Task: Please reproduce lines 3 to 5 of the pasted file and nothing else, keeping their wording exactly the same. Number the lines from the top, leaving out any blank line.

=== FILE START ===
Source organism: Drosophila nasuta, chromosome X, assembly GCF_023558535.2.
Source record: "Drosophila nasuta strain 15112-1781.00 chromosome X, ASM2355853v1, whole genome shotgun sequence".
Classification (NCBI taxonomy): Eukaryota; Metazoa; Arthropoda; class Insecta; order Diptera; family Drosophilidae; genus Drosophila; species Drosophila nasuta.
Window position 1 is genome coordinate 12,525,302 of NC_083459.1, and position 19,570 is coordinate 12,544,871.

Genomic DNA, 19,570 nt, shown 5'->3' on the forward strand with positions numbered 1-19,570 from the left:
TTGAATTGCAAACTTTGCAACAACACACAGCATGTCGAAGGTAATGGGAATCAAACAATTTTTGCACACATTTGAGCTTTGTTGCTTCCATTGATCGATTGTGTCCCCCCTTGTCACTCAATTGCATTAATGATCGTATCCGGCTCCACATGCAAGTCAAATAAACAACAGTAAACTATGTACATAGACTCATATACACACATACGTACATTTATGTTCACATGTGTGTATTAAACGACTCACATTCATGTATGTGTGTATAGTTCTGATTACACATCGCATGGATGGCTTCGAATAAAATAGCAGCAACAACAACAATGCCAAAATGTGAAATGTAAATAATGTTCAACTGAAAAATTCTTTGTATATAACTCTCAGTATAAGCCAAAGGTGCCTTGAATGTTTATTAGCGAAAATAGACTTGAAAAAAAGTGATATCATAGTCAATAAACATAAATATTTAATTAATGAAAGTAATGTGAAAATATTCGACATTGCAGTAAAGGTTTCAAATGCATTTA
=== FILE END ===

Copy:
Classification (NCBI taxonomy): Eukaryota; Metazoa; Arthropoda; class Insecta; order Diptera; family Drosophilidae; genus Drosophila; species Drosophila nasuta.
Window position 1 is genome coordinate 12,525,302 of NC_083459.1, and position 19,570 is coordinate 12,544,871.

Genomic DNA, 19,570 nt, shown 5'->3' on the forward strand with positions numbered 1-19,570 from the left: